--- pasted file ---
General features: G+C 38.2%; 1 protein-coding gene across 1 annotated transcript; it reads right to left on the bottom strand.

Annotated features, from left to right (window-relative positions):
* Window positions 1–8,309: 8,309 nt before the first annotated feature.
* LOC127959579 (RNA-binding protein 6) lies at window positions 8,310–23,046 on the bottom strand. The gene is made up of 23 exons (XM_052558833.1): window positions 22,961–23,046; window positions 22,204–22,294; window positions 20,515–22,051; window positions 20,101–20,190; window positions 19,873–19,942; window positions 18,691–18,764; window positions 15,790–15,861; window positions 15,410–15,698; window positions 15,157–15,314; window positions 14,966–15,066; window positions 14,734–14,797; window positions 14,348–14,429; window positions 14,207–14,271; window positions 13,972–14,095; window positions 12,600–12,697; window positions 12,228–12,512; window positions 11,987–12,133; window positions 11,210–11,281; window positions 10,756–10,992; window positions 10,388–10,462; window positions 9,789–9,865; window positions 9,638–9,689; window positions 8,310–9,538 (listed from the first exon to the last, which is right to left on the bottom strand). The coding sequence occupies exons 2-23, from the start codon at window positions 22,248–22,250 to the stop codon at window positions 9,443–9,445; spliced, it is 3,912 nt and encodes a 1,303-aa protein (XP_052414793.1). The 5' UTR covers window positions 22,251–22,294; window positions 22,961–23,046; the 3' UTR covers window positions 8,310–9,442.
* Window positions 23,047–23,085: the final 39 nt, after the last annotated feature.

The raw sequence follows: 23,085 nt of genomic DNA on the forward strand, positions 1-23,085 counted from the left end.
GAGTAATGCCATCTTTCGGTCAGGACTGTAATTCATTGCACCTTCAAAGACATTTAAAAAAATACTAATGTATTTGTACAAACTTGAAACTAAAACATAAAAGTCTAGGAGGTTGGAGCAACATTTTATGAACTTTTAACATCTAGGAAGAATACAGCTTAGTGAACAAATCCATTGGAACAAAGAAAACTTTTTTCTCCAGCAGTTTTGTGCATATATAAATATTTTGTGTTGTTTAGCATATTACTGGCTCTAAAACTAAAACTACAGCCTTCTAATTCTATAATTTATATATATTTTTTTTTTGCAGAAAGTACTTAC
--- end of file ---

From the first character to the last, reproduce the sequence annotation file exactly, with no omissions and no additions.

General features: G+C 38.2%; 1 protein-coding gene across 1 annotated transcript; it reads right to left on the bottom strand.

Annotated features, from left to right (window-relative positions):
* Window positions 1–8,309: 8,309 nt before the first annotated feature.
* LOC127959579 (RNA-binding protein 6) lies at window positions 8,310–23,046 on the bottom strand. The gene is made up of 23 exons (XM_052558833.1): window positions 22,961–23,046; window positions 22,204–22,294; window positions 20,515–22,051; window positions 20,101–20,190; window positions 19,873–19,942; window positions 18,691–18,764; window positions 15,790–15,861; window positions 15,410–15,698; window positions 15,157–15,314; window positions 14,966–15,066; window positions 14,734–14,797; window positions 14,348–14,429; window positions 14,207–14,271; window positions 13,972–14,095; window positions 12,600–12,697; window positions 12,228–12,512; window positions 11,987–12,133; window positions 11,210–11,281; window positions 10,756–10,992; window positions 10,388–10,462; window positions 9,789–9,865; window positions 9,638–9,689; window positions 8,310–9,538 (listed from the first exon to the last, which is right to left on the bottom strand). The coding sequence occupies exons 2-23, from the start codon at window positions 22,248–22,250 to the stop codon at window positions 9,443–9,445; spliced, it is 3,912 nt and encodes a 1,303-aa protein (XP_052414793.1). The 5' UTR covers window positions 22,251–22,294; window positions 22,961–23,046; the 3' UTR covers window positions 8,310–9,442.
* Window positions 23,047–23,085: the final 39 nt, after the last annotated feature.

The raw sequence follows: 23,085 nt of genomic DNA on the forward strand, positions 1-23,085 counted from the left end.
GAGTAATGCCATCTTTCGGTCAGGACTGTAATTCATTGCACCTTCAAAGACATTTAAAAAAATACTAATGTATTTGTACAAACTTGAAACTAAAACATAAAAGTCTAGGAGGTTGGAGCAACATTTTATGAACTTTTAACATCTAGGAAGAATACAGCTTAGTGAACAAATCCATTGGAACAAAGAAAACTTTTTTCTCCAGCAGTTTTGTGCATATATAAATATTTTGTGTTGTTTAGCATATTACTGGCTCTAAAACTAAAACTACAGCCTTCTAATTCTATAATTTATATATATTTTTTTTTTGCAGAAAGTACTTAC